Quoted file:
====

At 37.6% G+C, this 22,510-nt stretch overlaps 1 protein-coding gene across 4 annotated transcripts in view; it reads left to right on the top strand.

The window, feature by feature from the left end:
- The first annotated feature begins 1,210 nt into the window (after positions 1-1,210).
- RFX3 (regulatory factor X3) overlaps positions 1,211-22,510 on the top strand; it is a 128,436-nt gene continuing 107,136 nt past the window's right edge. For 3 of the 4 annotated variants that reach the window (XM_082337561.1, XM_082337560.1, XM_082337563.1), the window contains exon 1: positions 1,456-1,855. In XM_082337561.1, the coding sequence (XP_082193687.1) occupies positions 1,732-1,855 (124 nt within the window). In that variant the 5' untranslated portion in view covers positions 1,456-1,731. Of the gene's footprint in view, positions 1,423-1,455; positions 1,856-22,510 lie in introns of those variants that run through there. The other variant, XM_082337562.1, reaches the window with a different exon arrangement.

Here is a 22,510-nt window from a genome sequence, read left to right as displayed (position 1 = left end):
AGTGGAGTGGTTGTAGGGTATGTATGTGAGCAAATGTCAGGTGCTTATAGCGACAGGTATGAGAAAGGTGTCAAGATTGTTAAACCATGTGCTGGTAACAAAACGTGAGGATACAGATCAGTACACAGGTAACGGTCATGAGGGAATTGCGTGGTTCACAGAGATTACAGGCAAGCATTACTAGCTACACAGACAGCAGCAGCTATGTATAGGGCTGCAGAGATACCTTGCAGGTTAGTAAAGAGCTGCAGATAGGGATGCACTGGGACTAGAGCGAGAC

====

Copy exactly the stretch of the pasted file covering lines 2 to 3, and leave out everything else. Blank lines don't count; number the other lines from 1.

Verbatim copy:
The window, feature by feature from the left end:
- The first annotated feature begins 1,210 nt into the window (after positions 1-1,210).